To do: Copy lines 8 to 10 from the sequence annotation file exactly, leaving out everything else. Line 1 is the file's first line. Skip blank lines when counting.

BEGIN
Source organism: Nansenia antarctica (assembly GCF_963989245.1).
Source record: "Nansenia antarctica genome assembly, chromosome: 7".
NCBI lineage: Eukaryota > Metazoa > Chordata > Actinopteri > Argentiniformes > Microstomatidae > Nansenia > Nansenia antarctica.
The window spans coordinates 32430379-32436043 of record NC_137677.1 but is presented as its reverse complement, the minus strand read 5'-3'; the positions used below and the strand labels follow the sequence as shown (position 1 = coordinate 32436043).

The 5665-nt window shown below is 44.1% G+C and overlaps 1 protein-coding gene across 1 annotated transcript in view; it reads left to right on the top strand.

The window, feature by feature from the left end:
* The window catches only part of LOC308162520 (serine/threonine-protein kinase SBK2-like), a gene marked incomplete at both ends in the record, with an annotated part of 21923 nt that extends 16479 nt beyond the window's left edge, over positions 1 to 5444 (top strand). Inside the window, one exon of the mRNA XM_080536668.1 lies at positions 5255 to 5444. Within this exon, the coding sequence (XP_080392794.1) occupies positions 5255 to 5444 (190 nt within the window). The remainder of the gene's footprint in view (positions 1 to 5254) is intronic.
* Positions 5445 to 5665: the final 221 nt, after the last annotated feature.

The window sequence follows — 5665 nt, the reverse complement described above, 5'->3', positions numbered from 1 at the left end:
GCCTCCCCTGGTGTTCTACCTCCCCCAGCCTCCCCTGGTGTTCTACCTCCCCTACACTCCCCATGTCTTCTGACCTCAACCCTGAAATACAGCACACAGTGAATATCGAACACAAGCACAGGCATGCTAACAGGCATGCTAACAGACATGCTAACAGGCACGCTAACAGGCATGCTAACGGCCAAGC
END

* Positions 5445 to 5665: the final 221 nt, after the last annotated feature.

The window sequence follows — 5665 nt, the reverse complement described above, 5'->3', positions numbered from 1 at the left end:
GCCTCCCCTGGTGTTCTACCTCCCCCAGCCTCCCCTGGTGTTCTACCTCCCCTACACTCCCCATGTCTTCTGACCTCAACCCTGAAATACAGCACACAGTGAATATCGAACACAAGCACAGGCATGCTAACAGGCATGCTAACAGACATGCTAACAGGCACGCTAACAGGCATGCTAACGGCCAAGC